According to the agreements, a state will get its full allocation if all its local governments sign on to the deal. For example, all 100 North Carolina counties and 47 municipalities have agreed, and the state will get its allotment of $750 million.
“North Carolina communities will begin to receive money this year to help people struggling with substance abuse,” said Josh Stein, the state’s attorney general and a leader of a bipartisan coalition of states that negotiated with the companies and local governments for nearly three years. “The treatment, recovery, prevention and harm reduction services that will be available across the state will help people regain control over their lives and make North Carolina safer.”
A few holdout states and localities still remain against either the distributors or Johnson & Johnson, including Washington, Oklahoma and Alabama. But legal experts say that stance could be perilous: The outcomes from a few completed trials point to favorable resolutions for the companies, suggesting that continuing to do battle with those governments who declined the deal is a risk the companies are willing to take.
This month, the same companies announced a tentative settlement with Native American tribes that have suffered disproportionately high addiction and death rates during the opioid epidemic. In combination with a $75 million deal that distributors struck with the Cherokee Nation last fall, the 574 federally recognized tribes could receive $665 million in payouts over nine years. An overwhelming majority of tribes are expected to sign on to the proposal.
A major theme coursing throughout the opioid litigation has been the aggressive marketing of the drugs, which went all but unchecked for years. Distributors almost never sent up warning flares when pharmacy clients took deliveries of quantities of opioids that were wildly disproportionate to the local population. A central feature of the new deal is that the distributors must set up an independent clearinghouse to track and report one another’s shipments, a mechanism intended to raise red flags immediately when outsize orders are made.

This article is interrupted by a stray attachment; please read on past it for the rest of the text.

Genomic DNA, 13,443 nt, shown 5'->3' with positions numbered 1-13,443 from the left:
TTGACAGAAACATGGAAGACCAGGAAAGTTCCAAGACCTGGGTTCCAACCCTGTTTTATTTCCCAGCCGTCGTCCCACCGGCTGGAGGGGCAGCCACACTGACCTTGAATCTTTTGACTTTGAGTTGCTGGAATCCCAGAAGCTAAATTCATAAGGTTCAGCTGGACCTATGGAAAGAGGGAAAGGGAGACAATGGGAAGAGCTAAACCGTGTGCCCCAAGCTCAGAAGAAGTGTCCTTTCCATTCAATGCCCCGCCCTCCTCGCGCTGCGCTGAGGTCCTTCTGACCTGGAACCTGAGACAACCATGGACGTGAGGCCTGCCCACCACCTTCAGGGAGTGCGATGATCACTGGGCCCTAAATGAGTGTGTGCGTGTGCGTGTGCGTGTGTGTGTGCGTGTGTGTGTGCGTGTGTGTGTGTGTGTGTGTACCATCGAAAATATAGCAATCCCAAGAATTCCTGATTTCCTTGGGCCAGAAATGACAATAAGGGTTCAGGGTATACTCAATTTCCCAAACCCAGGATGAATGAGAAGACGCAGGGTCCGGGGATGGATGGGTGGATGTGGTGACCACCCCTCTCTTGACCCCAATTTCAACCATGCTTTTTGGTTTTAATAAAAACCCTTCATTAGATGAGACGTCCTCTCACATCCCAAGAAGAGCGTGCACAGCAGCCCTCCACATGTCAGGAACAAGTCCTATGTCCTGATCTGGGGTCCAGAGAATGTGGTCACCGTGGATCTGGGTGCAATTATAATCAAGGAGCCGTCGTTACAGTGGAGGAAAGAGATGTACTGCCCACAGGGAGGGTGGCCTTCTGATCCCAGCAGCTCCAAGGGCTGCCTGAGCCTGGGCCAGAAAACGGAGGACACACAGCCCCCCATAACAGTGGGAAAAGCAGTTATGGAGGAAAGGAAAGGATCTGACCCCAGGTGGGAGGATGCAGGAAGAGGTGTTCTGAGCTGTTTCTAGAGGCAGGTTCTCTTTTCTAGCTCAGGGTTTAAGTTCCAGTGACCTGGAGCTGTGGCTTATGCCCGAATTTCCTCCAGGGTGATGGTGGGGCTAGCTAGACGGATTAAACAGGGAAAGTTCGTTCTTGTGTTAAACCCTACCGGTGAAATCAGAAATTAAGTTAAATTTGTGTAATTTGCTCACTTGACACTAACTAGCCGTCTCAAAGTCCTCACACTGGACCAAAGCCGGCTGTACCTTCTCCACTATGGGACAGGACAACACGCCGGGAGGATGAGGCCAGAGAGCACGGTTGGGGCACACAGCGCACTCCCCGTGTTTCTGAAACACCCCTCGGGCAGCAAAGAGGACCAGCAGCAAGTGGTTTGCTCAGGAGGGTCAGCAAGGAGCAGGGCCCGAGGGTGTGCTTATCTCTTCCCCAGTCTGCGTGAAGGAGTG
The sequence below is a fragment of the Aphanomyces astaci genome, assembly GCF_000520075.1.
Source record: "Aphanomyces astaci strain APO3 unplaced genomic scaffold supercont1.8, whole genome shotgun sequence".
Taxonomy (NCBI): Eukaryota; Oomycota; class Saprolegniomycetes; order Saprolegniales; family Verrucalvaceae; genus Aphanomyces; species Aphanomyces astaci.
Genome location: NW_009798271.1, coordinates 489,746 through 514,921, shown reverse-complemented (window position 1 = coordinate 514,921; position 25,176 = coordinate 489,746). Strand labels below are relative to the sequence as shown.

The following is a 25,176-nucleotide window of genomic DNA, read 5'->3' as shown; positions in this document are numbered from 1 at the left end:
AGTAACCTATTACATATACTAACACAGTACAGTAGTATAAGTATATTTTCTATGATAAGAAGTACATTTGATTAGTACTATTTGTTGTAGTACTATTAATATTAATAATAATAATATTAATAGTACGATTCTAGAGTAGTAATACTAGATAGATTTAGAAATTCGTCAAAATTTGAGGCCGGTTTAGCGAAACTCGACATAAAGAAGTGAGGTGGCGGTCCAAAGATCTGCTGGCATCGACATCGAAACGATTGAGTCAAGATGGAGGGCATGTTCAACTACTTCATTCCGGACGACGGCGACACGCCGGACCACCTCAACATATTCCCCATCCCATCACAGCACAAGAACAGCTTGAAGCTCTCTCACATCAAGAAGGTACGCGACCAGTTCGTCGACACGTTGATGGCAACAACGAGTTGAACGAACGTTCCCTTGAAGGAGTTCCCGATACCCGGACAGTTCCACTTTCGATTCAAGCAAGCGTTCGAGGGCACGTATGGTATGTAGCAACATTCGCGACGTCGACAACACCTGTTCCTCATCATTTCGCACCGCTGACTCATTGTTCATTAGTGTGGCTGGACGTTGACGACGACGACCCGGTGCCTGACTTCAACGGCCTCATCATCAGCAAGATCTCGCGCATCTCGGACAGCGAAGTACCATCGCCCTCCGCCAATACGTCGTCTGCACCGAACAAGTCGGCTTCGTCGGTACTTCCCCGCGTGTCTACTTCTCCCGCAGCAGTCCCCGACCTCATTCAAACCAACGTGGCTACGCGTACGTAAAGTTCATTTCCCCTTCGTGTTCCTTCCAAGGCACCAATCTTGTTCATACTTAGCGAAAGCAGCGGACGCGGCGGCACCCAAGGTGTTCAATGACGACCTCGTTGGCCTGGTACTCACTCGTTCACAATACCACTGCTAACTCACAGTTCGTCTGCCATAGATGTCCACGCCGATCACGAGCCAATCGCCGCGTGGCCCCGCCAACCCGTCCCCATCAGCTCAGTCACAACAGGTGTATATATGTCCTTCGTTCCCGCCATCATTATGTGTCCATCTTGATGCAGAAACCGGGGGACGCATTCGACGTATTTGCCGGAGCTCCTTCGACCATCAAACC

During the settlement negotiations, a secondary series of talks between the states and the local governments over the allocation of the funds was also unfolding. By now, about two dozen states have worked up their own distribution plans with local cities and counties that also sued the companies.
The executive committee of lawyers, including Joe Rice, Elizabeth Cabraser and Jayne Conroy, who negotiated for local governments, released a statement saying, “We arrived at this moment after years of work by community leaders across the country who committed themselves to seeking funds they need to combat the opioid epidemic.”
They continued, “While this is a vital step, it is only one of the many that are necessary to put an end to this crisis.”
This article was originally published in the New York Times.